#indiary - number one
Some people find it therapeutic to write down their thoughts and stuff. I am not sure I am one of those people. I do, however, find it easier to assess my current state of mind when writing. Hence, the beginning of this blog.
I recently quit my job, dropped a whole bunch of responsibilities, and decided to give music my undivided attention for the foreseeable future. In an interesting universe collaboration, the day after I handed in my resignation, Chris (my drummer), was given a redundancy. Coincidental? We like to think not. Almost four months in and things are taking shape nicely, but as self-employed creatives we both find it difficult to negotiate the ups-and-downs between the euphoria of say, having our music being played on radio, and the tension of not knowing how much work we are going to book each month.
There have been weeks when everything has fallen into place, we have booked shows, made new contacts, got lots of enquiries and created great tunes. Then there are weeks where none of that happens. Its kind of like when you have a great social media post; everyone likes, comments and shares and you get your hit of dopamine and feel great. Then your next post is a complete flop. I mean, it may still be a good post, but for whatever reason, be it algorithm, time and place or general disinterest, you don’t get the same reaction. That’s kind of what it is like to be a completely independent, self-sufficient musician, creating your own art, marketing it and sourcing your own work. Not wanting to be disrespectful to any other self-employed person, but there is something about selling art that is deeply personal. Yes, we are also selling a service, but part of that service is who we are on show. We have invested countless hours of practise refining our craft in a bedroom, no-one watching, not being paid, creating music we hope that people will enjoy and be moved by. And so there is this tension every week that involves huge highs and crazy lows because everything we do as creatives is personal.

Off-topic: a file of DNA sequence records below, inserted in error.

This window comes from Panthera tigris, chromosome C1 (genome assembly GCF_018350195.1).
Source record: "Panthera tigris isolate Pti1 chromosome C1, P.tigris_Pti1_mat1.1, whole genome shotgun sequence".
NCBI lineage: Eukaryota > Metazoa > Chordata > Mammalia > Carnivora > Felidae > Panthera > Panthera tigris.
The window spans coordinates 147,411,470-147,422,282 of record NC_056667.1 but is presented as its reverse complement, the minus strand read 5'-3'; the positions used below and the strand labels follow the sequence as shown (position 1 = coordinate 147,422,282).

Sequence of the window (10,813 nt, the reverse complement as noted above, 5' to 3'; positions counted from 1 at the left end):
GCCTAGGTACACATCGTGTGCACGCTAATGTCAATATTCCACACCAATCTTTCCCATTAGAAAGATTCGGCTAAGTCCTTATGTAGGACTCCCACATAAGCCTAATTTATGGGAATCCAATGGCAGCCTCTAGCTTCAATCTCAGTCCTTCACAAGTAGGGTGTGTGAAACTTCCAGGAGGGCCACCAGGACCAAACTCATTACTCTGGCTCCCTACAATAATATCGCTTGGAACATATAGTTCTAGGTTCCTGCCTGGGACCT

I think that is what is so amazing about creatives. There is feeling in everything we do. There is something transcendent about art and beauty and creatives who plug into that are all too aware of its power and potential. The tricky part about it is that, again, everything is personal. That means that when a creative decides to put themselves out there they are basically bearing their soul, and I think that is why creatives experience this rollercoaster of emotions so often. Its not just that we are moody musicians. Its that we feel things differently because of what we do. So part of writing this is really helping me understand my own ideas about what it means to work now that I am fully self-sufficient. It means that I am responsible for creating my own income; I am in complete control of what I want to do. This is both extremely exciting and unnervingly scary. The challenge is to traverse the ups-and-downs without letting the ups keep your head in the clouds, and without letting the downs feel like its a lost cause.
I am honestly not sure who, if anyone, will be interested in reading this blog. Its only going to be short, and will be a recap of my experience as an independent musician and what I did and learnt each week. But part of writing and posting is to train my mind to not pay attention to who is listening and liking, and more on doing it for myself. Just like I need to be when creating music.
Til next week.